A partnership begins with a splash of optimism—a toast to the future and a plan for capitalizing on business opportunities. But what happens when it all goes wrong? Aggressive creditors may force a partnership into bankruptcy and certain individual partners may be required to follow. This article is a primer on the bankruptcy liability of partners.
Two types of partnership may be registered in Thailand: ordinary and limited. Thai law imposes unlimited liability for all of the obligations of the partnership on all partners in ordinary partnerships, which partners are considered to be “unlimited partners,” and on unlimited partners in limited partnerships.
Liquidation Proceedings against Partnerships and Partners
Thailand’s Bankruptcy Act 1940 (as amended) provides for two types of bankruptcies: business reorganization and liquidation (debt repayment). The general process of a liquidation proceeding initiated by creditors is as follows:
First, a creditor may file a bankruptcy charge against a partnership and its partners, provided the creditor and the partnership meet certain criteria in the Bankruptcy Act. The liquidator of such partnership may also submit a bankruptcy petition to the court if it appears that the contribution of shares has been fully paid up and that the assets are insufficient to cover the debts.
Second, the Bankruptcy Court may order the partnership and its partners into “absolute receivership,” whereby all ownership and control of the debtors’ property is vested with the Official Receiver for administration and ultimate distribution (if possible) to creditors.
Third, where creditors file a bankruptcy petition against the partnership (only) and after the court has issued an order to place the partnership into absolute receivership, the petitioning creditors or the official receiver may file a motion for the adjudication of bankruptcy against all unlimited partners, without having to file a new claim against such persons (Bankruptcy Act, section 89).
Determination of Bankruptcy
To determine whether a partner must be adjudged bankrupt, according to section 89, Thailand’s Supreme Court concluded a court shall consider only whether such person was a partner in the partnership at the time that the partnership was petitioned or sued for bankruptcy. The court is not required to consider whether such partner is actually insolvent, as in other bankruptcy actions.
The Supreme Court has further held a partner cannot prevent a determination of personal bankruptcy by proving that he or she is solvent and not bankrupt. This conclusion seems unfair to the partner and is still arguable. Some legal professionals believe that the partner should be entitled to avoid personal bankruptcy on proof that the partner has sufficient personal assets to settle the debts of the partnership.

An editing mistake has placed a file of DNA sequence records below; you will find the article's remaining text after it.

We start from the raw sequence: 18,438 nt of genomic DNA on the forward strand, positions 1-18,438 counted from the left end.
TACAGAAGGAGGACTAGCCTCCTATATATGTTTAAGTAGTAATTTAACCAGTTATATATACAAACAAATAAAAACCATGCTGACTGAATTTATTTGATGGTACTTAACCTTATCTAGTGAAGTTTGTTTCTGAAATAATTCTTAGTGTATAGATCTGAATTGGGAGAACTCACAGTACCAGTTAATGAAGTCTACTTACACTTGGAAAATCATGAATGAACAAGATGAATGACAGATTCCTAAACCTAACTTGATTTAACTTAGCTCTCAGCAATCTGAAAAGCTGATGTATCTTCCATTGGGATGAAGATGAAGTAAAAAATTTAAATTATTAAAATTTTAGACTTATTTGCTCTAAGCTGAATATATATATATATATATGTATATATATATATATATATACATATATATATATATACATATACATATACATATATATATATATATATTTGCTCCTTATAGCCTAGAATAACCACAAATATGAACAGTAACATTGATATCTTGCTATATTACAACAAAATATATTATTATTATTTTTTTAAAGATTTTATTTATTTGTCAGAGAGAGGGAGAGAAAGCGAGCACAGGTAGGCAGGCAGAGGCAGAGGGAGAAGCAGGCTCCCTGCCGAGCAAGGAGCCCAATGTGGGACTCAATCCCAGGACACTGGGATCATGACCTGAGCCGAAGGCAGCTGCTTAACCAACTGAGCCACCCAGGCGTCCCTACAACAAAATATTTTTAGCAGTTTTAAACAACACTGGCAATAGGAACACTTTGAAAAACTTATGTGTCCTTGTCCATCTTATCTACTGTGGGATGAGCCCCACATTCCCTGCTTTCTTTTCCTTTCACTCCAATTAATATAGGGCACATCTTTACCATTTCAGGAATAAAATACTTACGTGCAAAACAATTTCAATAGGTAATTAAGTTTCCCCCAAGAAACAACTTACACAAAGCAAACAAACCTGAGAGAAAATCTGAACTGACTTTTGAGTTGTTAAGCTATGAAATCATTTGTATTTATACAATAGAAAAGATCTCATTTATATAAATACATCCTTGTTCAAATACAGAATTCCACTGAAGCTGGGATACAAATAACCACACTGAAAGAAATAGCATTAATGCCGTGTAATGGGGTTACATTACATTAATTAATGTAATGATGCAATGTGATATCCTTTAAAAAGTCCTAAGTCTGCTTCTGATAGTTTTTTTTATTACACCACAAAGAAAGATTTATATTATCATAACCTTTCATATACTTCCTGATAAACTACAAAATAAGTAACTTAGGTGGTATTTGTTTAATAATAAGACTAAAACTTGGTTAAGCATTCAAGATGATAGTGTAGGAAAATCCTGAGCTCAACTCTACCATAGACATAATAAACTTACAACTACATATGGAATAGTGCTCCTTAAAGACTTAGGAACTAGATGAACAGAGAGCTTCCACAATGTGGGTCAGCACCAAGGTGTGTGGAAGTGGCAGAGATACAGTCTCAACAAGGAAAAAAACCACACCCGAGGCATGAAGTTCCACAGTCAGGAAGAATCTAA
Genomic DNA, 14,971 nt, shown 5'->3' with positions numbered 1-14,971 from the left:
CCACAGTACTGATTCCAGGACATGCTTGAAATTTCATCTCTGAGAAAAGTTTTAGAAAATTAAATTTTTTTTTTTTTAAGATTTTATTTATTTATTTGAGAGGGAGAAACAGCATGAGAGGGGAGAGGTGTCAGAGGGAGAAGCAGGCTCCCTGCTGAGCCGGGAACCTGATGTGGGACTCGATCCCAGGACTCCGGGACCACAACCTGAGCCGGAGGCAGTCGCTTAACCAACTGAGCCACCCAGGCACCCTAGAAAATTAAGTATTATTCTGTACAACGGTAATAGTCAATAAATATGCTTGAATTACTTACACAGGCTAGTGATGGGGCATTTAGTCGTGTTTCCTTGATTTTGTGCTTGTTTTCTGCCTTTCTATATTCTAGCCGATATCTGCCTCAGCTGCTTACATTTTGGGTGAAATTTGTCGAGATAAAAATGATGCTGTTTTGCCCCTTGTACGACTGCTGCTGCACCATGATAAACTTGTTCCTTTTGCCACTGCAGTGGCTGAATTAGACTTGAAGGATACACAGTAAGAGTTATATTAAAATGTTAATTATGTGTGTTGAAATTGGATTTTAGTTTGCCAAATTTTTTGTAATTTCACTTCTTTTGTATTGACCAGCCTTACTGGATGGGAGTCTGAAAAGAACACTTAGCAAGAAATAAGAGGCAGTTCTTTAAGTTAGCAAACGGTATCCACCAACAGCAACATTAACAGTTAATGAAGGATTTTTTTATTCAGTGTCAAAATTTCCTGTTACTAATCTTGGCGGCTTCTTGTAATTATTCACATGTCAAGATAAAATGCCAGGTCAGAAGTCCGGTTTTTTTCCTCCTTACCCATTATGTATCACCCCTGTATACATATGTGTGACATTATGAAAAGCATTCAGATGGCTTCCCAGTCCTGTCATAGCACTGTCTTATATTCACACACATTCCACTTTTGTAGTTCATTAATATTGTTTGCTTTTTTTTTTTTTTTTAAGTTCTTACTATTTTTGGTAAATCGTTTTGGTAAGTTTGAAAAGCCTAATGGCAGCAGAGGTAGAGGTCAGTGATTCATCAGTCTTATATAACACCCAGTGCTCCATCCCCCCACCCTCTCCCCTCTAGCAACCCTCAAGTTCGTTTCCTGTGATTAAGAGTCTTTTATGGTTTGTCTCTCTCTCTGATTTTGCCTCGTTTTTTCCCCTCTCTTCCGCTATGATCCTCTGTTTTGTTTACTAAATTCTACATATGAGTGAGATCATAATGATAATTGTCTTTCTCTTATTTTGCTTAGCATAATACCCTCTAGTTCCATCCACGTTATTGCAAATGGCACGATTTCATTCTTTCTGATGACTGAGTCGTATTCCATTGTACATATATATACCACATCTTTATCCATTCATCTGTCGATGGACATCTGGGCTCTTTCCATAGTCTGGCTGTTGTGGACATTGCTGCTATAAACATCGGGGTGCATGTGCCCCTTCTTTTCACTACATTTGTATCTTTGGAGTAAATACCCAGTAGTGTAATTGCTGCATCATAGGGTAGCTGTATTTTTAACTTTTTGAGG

Partner’s Personal Assets Placed under Receivership
Following the filing of a motion for the adjudication of bankruptcy against a partner, the petitioning creditor or the official receiver may file a second motion to place the partner’s personal assets under temporary receivership. Before issuing such an order, the court may require the petitioning creditor to give security against loss in such amount as the court may deem appropriate (Bankruptcy Act, section 90).
If it subsequently appears that the person is not a partner (as defined above), the court must issue an order terminating the receivership. The court is also empowered, on the filing of a motion by the non-partner, to order the creditor who requested the receivership to pay compensation to the non-partner in such sum as the court may deem proper. The court may also order the official receiver make such payment out of the partnership’s assets (Bankruptcy Act, section 90).
Despite section 89 and its interpretation, a partner in a bankrupt partnership might not be adjudged bankrupt if the partner can reach a compromise with the creditor(s) or can settle all debts owed to the creditor(s). The Supreme Court has considered such arrangements to be sufficient grounds for not adjudging the debtor to be bankrupt. Under the Bankruptcy Act, where there exists a reason why the debtor should not be adjudged bankrupt, the court shall terminate the bankruptcy action.
The better solution, however, is for all partners to carefully consider the structure of their business. For example, it may be preferable to register the business as a limited company because, for juristic person debtors, only limited companies (and not their directors) can be petitioned or sued for bankruptcy. By protecting themselves at the outset, business partners can share in the success of the venture, while protecting their personal assets from creditor claims and bankruptcy.